Fans of Jane Austen’s classic romance novel will relish its latest adaptation by director Joe Wright, who does an admirable job making his film accessible to a new generation of Mr. Darcy admirers.
This timeless love story traces the budding relationship between the independent and outspoken Elizabeth Bennett (Keira Knightley) and the unbearably proud yet undeniably wealthy Mr. Darcy (Matthew MacFayden). At first, the only thing the two have in common is their mutual contempt for one another: Elizabeth finds Darcy pretentious and disagreeable, while he scorns her low-class family and upbringing.
In the meantime, the arrival of the affluent and eligible Mr. Bingley (Simon Woods) — accompanied by his friend Mr. Darcy and his arrogant sister Caroline Bingley (Kelly Reilly) — has sent the Bennett family into a matrimonial flurry, as Mrs. Bennett (Brenda Blethyn) determines to doll up and match up as many of her daughters as possible.
Elizabeth’s older sister Jane (Rosamund Pike), the supposed most handsome and elegant of the five Bennett girls, catches the eye of the adorably awkward Bingley, and their confused courtship soon becomes entangled with that of Darcy and Elizabeth. An encounter with the flirtatious Mr. Wickham (Rupert Friend) also flusters Elizabeth, distracting her from Darcy’s inexplicable attraction and even causing her to call Darcy’s moral character into question. However, their war of wits and clash of personalities provide the spark for the unwilling romance that develops, as misunderstandings are resolved and passions confronted in a series of unexpected events.
Wright’s adaptation serves to highlight some of the novel’s most important themes. His portrayal of Mrs. Bennett as a nervous and excitable mother of five is sympathetic, demonstrating that her desire to marry off her girls is as much a question of financial security as of Georgian romantic notions. Mrs. Bennett, while a decidedly annoying character, constantly reminds the audience that, for a young woman in Georgian England, marriage can make the difference between life in comfort and life on the streets.
The plotline faithfully adheres to Austen’s story, give or take sundry adjustments required in the process of adapting any book for the screen. The character of Mr. Wickham is less prominent in this version, which limits the development of the tension between him and Darcy that Austen fans will remember from the novel. Other aspects of the storyline unabashedly appeal to modern moviegoers’ taste for sappy romance. For example, Knightley and MacFayden’s early morning rendezvous in a misty meadow seems slightly contrived, but the intensity of their passionate encounter fortunately permits audiences to look past the artifice of the scene.
Strong peripheral characters bring an unexpected amount of presence to the film, making the movie’s smaller roles some of its most memorable. The well-intended but obscenely obsequious Mr. Collins (Tom Hollander) injects some surprising humor into the film, with even his most ridiculous lines delivered in so serious a manner that there can be no doubt Elizabeth will reject his “tempting” proposal of marriage halfway through the movie. The other truly unforgettable role is Judi Dench’s nasty turn as the haughty heiress Lady Catherine de Bourgh — after all, no British period film would be complete without Dame Judi’s ice queen sneer.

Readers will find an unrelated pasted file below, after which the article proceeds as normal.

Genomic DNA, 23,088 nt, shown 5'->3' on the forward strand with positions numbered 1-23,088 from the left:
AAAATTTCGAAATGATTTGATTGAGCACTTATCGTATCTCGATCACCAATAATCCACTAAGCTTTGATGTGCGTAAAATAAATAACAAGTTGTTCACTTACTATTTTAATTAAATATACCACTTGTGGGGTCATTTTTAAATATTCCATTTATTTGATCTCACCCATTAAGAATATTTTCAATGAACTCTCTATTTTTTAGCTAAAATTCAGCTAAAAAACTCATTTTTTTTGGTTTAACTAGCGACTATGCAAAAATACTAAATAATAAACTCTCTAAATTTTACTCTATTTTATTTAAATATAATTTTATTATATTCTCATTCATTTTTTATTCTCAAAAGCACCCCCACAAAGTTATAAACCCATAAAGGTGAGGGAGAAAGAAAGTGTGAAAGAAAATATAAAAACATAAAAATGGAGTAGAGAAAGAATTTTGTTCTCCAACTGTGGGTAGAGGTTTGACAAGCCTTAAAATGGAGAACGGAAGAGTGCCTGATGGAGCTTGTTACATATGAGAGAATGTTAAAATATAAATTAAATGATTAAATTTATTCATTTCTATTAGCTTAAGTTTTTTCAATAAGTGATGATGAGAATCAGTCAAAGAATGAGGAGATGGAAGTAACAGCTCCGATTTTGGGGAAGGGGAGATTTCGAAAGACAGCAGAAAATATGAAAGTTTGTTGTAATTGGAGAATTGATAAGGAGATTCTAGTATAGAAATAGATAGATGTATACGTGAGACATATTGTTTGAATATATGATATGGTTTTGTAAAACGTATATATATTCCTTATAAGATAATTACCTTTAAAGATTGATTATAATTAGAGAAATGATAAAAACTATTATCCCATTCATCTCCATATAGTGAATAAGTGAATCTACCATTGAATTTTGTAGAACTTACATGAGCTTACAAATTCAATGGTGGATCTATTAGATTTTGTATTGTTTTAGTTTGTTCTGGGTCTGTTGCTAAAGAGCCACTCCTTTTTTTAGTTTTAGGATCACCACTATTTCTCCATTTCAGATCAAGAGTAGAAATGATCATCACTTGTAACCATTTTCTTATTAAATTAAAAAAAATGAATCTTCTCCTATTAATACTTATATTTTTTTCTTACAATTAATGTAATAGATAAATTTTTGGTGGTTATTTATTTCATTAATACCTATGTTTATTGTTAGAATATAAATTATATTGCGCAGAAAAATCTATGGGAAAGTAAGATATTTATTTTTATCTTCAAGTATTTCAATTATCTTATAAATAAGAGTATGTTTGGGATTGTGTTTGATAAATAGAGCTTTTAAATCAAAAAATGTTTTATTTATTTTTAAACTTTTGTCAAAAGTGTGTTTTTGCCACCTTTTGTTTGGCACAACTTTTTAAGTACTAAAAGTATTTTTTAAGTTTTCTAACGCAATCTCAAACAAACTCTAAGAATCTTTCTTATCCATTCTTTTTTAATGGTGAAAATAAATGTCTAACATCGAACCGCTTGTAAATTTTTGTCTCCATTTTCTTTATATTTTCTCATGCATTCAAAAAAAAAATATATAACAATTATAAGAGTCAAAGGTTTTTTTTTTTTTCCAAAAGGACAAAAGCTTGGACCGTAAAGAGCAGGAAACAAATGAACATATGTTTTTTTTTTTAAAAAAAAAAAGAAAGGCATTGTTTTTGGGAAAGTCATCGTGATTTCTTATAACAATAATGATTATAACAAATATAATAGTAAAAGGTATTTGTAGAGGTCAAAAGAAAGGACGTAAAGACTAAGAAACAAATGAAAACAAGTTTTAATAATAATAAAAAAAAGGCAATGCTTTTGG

The one main criticism of the movie is that, quite frankly, Knightley is nearly too beautiful to play the part of Elizabeth, who in the novel is forced to rely upon her intelligence and humor to win the heart of the impervious Mr. Darcy. In the film, however, it is Knightley who outshines the supposedly more attractive Pike; mix in her spunky girlish charm and fun-loving spirit, and it’s a wonder that Bingley even bothers with the oldest Bennett daughter at all. For a girl described by Darcy as “tolerable, but not handsome enough” to tempt him, Knightley bewitches the audience “body and soul” well before she does the same to her leading man.
While many female viewers will no doubt lament Colin Firth’s failure to reprise his role from the 1995 television mini-series, they should not underestimate MacFayden as the new face of Mr. Darcy. The character’s arrogance comes easily to MacFayden and melts away just as naturally throughout the movie, making his transformation from conceited aristocrat to adoring gentleman all the more appealing. Don’t be surprised if by the film’s end MacFayden has captured just as many — if not more — hearts than the lovable Mr. Firth.
Over all, with its bold characters and witty dialogue set against sweeping scenes of the English countryside, Wright’s “Pride and Prejudice” is a sweet testament to romance and all its accompanying confusion that will leave viewers laughingly admitting that, like Elizabeth and her friends, “we are all fools in love.”